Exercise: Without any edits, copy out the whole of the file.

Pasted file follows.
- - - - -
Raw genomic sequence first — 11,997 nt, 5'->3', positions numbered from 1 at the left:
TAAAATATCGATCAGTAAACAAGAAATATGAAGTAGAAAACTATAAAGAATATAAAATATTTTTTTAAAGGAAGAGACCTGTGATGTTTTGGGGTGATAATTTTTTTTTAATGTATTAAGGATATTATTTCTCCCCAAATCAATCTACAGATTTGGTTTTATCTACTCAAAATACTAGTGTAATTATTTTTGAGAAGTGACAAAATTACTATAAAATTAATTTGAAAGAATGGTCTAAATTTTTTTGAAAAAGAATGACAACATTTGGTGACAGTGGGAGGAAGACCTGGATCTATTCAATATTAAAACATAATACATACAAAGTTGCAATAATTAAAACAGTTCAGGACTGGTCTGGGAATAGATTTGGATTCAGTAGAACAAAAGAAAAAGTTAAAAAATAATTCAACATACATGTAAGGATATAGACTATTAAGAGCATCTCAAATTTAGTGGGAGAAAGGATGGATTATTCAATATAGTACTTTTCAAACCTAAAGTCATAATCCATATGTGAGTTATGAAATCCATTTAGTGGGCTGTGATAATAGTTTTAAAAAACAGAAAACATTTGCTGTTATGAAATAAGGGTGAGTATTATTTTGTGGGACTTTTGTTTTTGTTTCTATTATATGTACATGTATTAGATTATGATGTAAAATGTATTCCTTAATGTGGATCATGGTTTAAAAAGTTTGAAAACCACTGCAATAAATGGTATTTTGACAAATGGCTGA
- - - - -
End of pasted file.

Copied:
Raw genomic sequence first — 11,997 nt, 5'->3', positions numbered from 1 at the left:
TAAAATATCGATCAGTAAACAAGAAATATGAAGTAGAAAACTATAAAGAATATAAAATATTTTTTTAAAGGAAGAGACCTGTGATGTTTTGGGGTGATAATTTTTTTTTAATGTATTAAGGATATTATTTCTCCCCAAATCAATCTACAGATTTGGTTTTATCTACTCAAAATACTAGTGTAATTATTTTTGAGAAGTGACAAAATTACTATAAAATTAATTTGAAAGAATGGTCTAAATTTTTTTGAAAAAGAATGACAACATTTGGTGACAGTGGGAGGAAGACCTGGATCTATTCAATATTAAAACATAATACATACAAAGTTGCAATAATTAAAACAGTTCAGGACTGGTCTGGGAATAGATTTGGATTCAGTAGAACAAAAGAAAAAGTTAAAAAATAATTCAACATACATGTAAGGATATAGACTATTAAGAGCATCTCAAATTTAGTGGGAGAAAGGATGGATTATTCAATATAGTACTTTTCAAACCTAAAGTCATAATCCATATGTGAGTTATGAAATCCATTTAGTGGGCTGTGATAATAGTTTTAAAAAACAGAAAACATTTGCTGTTATGAAATAAGGGTGAGTATTATTTTGTGGGACTTTTGTTTTTGTTTCTATTATATGTACATGTATTAGATTATGATGTAAAATGTATTCCTTAATGTGGATCATGGTTTAAAAAGTTTGAAAACCACTGCAATAAATGGTATTTTGACAAATGGCTGA